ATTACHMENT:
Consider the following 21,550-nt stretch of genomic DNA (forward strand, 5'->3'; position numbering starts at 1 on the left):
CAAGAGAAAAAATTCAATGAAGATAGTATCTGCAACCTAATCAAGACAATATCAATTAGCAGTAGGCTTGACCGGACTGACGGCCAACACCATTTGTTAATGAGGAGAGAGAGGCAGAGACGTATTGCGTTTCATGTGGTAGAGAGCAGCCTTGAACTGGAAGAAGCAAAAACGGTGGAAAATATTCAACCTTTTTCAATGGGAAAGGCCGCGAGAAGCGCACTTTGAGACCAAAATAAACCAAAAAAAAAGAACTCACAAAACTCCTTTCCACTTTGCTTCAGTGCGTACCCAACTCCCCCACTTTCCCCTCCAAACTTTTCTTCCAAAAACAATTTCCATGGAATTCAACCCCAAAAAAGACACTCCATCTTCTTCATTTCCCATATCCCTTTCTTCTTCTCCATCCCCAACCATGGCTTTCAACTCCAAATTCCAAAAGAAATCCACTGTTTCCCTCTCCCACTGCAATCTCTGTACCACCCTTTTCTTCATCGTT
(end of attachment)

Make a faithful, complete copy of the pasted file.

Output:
Consider the following 21,550-nt stretch of genomic DNA (forward strand, 5'->3'; position numbering starts at 1 on the left):
CAAGAGAAAAAATTCAATGAAGATAGTATCTGCAACCTAATCAAGACAATATCAATTAGCAGTAGGCTTGACCGGACTGACGGCCAACACCATTTGTTAATGAGGAGAGAGAGGCAGAGACGTATTGCGTTTCATGTGGTAGAGAGCAGCCTTGAACTGGAAGAAGCAAAAACGGTGGAAAATATTCAACCTTTTTCAATGGGAAAGGCCGCGAGAAGCGCACTTTGAGACCAAAATAAACCAAAAAAAAAGAACTCACAAAACTCCTTTCCACTTTGCTTCAGTGCGTACCCAACTCCCCCACTTTCCCCTCCAAACTTTTCTTCCAAAAACAATTTCCATGGAATTCAACCCCAAAAAAGACACTCCATCTTCTTCATTTCCCATATCCCTTTCTTCTTCTCCATCCCCAACCATGGCTTTCAACTCCAAATTCCAAAAGAAATCCACTGTTTCCCTCTCCCACTGCAATCTCTGTACCACCCTTTTCTTCATCGTT